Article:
Waller Creek Conservancy Rebrands to Waterloo Greenway

Don't worry, the creek hasn't changed its name


Waterloo Greenway CEO Peter Mullan in 2015 (Photo by Jana Birchum)

As of Wednesday evening, Aug. 21, as the Chronicle went to press, Waller Creek Conservancy will henceforth be known as the Waterloo Greenway – as will its ambitious project to revitalize the creek on Downtown's eastern edge, from Lady Bird Lake up to 15th Street.

Before panic begins to set in, note that nothing else is being renamed: Waller Creek itself retains its legacy title, as do the two existing parks in the Greenway: Waterloo to the north and Palm to the south. According to Waterloo Green­way CEO Peter Mullan, the renaming project – in the works for the past year – has been "by far the most challenging thing we've had to engage in. It's very emotional for a lot of people. I think we, in the end, ended up with something that is descriptive [and] open-ended," like the project itself.

The final choice reflects the project's ties to Austin's history – the first settlement between Waller and Shoal Creeks was named Waterloo, which Mullan explained basically means "water" and "sacred forest." The new name also bonds the project to the existing 11-acre park that's been closed for six years, with plans to reopen (complete with a 5,000-seat amphitheater, which Mullan called "a significant part of the project") in the fall of 2020. "Greenway," on the other hand, offers a unique identity that "Waller Creek" couldn't – since the waterway itself is "both less than and more" than the organization's scope – which goes beyond the creek's banks to the parks and trails, but not along Waller's full length several miles north.

The Conservancy was formed in 2010 in collaboration with the city, to create a new public space Downtown along the creek that formed the original divide between East and West Austin. Using as touchstones both New York's High Line and Central Parks, the now-Greenway aims to bring a "different kind of park system" to Austin, explained Mullan, restoring the degraded creek and connecting the city's new urban environment to nature in an effort to "stitch" Austinites together. "Everybody's getting pushed farther apart, and this was used as a dividing line for such a long time – how do we use that as a seam to pull these [communities] together?" asked Mullan.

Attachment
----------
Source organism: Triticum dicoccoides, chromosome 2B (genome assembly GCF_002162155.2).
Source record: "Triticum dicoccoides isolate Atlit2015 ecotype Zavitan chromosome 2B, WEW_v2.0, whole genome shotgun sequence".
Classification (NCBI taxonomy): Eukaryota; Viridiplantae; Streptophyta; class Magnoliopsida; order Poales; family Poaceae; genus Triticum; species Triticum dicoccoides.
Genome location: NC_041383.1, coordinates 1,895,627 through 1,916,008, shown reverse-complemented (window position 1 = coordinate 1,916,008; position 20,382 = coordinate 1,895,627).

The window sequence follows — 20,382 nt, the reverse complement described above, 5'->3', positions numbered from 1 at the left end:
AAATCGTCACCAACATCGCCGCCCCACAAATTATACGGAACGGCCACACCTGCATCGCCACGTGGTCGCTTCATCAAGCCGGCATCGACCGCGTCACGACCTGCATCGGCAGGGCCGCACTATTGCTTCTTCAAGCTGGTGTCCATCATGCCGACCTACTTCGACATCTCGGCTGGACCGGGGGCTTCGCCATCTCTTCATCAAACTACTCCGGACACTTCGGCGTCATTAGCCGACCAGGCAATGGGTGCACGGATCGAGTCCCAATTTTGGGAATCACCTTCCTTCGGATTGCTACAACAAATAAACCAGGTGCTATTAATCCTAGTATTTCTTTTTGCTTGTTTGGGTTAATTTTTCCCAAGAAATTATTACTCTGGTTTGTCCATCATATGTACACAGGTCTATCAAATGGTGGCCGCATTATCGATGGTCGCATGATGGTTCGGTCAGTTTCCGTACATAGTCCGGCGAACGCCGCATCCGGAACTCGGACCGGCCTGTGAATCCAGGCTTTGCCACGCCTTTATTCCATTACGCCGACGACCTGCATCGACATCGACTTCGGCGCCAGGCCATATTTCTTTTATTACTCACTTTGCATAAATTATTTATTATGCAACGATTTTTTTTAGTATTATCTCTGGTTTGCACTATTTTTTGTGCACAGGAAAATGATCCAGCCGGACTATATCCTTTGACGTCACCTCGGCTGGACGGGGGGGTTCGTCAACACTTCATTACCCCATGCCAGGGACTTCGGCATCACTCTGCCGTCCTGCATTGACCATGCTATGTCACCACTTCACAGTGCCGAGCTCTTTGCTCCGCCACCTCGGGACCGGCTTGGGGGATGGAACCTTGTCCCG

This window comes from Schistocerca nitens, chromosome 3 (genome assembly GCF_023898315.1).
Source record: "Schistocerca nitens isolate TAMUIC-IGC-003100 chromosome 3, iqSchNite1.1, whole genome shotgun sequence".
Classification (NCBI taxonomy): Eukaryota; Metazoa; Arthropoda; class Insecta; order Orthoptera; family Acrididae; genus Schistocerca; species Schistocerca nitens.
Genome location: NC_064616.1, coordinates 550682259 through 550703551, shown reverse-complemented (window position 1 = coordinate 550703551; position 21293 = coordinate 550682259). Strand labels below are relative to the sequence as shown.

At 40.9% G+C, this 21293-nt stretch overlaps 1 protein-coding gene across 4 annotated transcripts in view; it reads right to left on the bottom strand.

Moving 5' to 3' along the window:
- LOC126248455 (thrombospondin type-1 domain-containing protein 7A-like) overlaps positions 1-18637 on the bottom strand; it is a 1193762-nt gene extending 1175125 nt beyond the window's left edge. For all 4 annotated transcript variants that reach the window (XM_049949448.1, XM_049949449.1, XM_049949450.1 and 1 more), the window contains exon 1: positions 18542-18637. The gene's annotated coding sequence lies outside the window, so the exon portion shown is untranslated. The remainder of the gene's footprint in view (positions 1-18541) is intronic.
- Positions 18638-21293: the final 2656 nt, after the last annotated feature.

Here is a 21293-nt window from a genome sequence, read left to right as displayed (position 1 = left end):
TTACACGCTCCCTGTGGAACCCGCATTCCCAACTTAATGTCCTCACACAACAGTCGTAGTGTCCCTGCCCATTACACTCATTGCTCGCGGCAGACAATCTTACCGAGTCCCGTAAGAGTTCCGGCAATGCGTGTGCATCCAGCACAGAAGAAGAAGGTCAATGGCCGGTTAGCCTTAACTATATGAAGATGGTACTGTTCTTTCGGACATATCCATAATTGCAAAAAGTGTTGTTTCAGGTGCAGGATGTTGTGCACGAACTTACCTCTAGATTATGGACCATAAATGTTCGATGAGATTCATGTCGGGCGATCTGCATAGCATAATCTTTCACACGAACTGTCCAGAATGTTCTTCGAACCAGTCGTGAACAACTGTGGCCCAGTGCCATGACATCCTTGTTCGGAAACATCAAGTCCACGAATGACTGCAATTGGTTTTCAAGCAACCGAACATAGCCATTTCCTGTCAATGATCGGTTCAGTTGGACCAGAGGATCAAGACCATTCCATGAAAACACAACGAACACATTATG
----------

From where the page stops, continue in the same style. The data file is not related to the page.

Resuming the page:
The rebrand is intended to get people excited about the reopening of Waterloo Park – once known for the events held there, including the Austin Pride Festival and the Chronicle's Hot Sauce Festival – as well as reshaping the Greenway. Embracing what Mullan described as "childlike" fonts and bright, vibrant colors, Mullan and Waterloo Green­way Director of Engagement Meredith Bossin believe the new look will help "communicate the spirit of what we're trying to do," said Bossin. As a venue for an increasing number of programs, including the Pride-inspired Rainbow on the Creek in June and the monthly women of color marketplace Frida Friday, the Greenway satisfies what Bossin sees as a community appetite. "You don't always see families and children Downtown, but that doesn't mean they don't want to be here; it's more that they don't feel like the offerings are for them."

Mullan explains that his ultimate goal is to connect people from all of Austin to nature, especially as the city grows. "We often take that for granted, but as we move away from [the] Waller Creek [namesake], I think it's really important that we emphasize" the importance of green space. "We're a public park, and in many ways, that is our greatest asset."

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KEYWORDS FOR THIS STORY

Waller Creek Conservancy, Waterloo Greenway, Peter Mullan, Waller Creek, Meredith Bossin, Frida Friday, Rainbow on the Creek, Waterloo Park, Palm Park, Shoal Creek

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